Every writer battles writer’s block at some point in their career and some battle it more than others. Here are three quick tips to help banish writer’s block.
Sketch Out Your Battle Plan
Some writers would make lousy builders. They’d gather some beams, a half dozen nails, and a hammer and erect their first wall. Before that task’s finished, they’ve run into problems.
The beams aren’t even lengths and they can’t measure them because they haven’t brought a tape measure to the building site. Not that they could cut them anyway, because – you guessed it – somehow they forgot to bring a saw. Next, they find the half dozen nails are only enough to hold a couple of beams together. What a horror! At least they can’t go wrong with their hammer.
Where I’m going with this metaphor is simple: Plan your writing before you begin. No builder would attempt to build a house without a plan. The plan doesn’t need to be so detailed it squishes creativity to a pulp; rather, a good plan liberates your writing.
Floating around in your head are the plot structures, archetypes, and tropes from the thousands or hundreds of thousands of stories you’ve read, watched, been told.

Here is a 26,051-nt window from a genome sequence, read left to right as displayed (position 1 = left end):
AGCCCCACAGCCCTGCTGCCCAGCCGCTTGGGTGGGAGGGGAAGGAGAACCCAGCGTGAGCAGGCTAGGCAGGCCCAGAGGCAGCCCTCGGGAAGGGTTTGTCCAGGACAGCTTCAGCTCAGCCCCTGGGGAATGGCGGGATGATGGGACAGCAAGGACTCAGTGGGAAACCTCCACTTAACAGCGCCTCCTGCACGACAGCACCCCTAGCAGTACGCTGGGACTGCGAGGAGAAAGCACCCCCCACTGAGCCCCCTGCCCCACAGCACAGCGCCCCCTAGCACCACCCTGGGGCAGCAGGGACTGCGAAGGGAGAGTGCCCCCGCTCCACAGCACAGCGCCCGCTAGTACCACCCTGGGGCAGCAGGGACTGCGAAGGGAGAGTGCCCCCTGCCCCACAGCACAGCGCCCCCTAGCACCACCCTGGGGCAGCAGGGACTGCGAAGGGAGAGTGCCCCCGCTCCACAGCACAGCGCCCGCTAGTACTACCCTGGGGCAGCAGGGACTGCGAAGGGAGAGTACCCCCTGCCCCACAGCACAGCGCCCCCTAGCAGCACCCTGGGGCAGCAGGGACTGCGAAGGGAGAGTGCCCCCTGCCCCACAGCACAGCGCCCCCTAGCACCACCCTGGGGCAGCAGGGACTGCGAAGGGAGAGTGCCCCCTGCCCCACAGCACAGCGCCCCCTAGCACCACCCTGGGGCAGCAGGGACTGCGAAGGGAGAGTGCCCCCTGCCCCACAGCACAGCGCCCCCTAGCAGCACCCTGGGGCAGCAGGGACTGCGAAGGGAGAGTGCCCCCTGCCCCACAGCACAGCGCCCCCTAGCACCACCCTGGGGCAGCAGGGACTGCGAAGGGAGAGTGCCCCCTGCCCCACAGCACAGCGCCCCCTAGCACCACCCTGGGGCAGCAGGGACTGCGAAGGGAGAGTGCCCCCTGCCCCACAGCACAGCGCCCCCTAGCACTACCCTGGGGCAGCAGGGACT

Sketching out your ideas creates awareness of how all these other stories influence you. Seeing these on paper allows you to make decisions – Is this really how you want to tell your story?
Outlining benefits you through providing direction – rather than wasting time thinking, you can put in double time writing.
Talk to the Hand
How much faster would you write if you could type at the speed you think?
Impossible, you shout. No, I do it every time I write.
The technique is simple: To write at the speed you think, think slower.
How do you do this? Say each word aloud as you type it.
It sounds so simple as to be ridiculous. Yet it works. My first BIW I wrote a 50,000-word draft of my memoir in that week.
Some days I topped 13,000 words a day.
The idea doesn’t look so silly now, does it?
Because you’ve practiced Tip 1, your brain isn’t preoccupied with where you’re going. You’ve already worked out your destination. Now you can focus on getting there.
Once you’re in the habit of typing as you speak, then speak a little faster and type a little faster to match.
BIC HOK TAM
The final tip is place your butt in a chair (keep your butt in that chair until you’ve met your target), your hands on the keyboard (keep your hands on the keyboard the whole time), and type away madly (keep typing regardless of what you think of the quality of your writing [of course, if you’re practicing Tip 2, you’ll only be thinking of one word each moment and won’t have time to worry about quality]).
Chant it like a mantra:
- BIC HOK TAM.
- BIC HOK TAM.
- BIC HOK TAM.
Your job as a writer is to take thoughts from your head, and like a telepath, zap them into the heads of your readers. Bludgeoning writer’s block to death makes this mission possible, sooner.